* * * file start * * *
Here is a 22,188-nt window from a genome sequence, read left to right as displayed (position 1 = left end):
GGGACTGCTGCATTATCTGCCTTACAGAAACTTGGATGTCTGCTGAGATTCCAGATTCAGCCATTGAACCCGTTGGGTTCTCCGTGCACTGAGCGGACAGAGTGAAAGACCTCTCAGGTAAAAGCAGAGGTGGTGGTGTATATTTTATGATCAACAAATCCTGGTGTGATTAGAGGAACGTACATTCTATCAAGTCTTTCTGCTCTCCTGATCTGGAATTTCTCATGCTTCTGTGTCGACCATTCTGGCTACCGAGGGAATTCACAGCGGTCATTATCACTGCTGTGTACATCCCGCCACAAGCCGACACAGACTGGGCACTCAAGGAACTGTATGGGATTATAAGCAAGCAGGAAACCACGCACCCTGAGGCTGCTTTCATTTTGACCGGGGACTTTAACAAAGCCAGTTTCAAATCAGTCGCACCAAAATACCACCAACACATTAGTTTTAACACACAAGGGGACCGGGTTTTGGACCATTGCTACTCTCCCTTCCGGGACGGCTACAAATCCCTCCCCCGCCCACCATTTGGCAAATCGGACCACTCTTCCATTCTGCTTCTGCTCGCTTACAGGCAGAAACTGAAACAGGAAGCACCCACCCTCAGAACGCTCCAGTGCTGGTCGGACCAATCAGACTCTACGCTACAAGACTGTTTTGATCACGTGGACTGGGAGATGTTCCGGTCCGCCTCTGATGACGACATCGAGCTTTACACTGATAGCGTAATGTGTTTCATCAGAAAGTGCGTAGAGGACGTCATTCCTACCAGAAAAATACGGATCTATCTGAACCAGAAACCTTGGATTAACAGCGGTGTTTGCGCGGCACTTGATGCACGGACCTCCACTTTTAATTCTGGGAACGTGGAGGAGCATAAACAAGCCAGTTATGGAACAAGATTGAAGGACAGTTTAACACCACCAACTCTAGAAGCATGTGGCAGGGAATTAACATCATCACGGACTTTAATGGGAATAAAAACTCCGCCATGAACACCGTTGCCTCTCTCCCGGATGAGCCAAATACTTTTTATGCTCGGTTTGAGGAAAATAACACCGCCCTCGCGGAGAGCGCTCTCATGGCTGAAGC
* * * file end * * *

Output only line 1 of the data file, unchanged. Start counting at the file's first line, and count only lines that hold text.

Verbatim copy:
Here is a 22,188-nt window from a genome sequence, read left to right as displayed (position 1 = left end):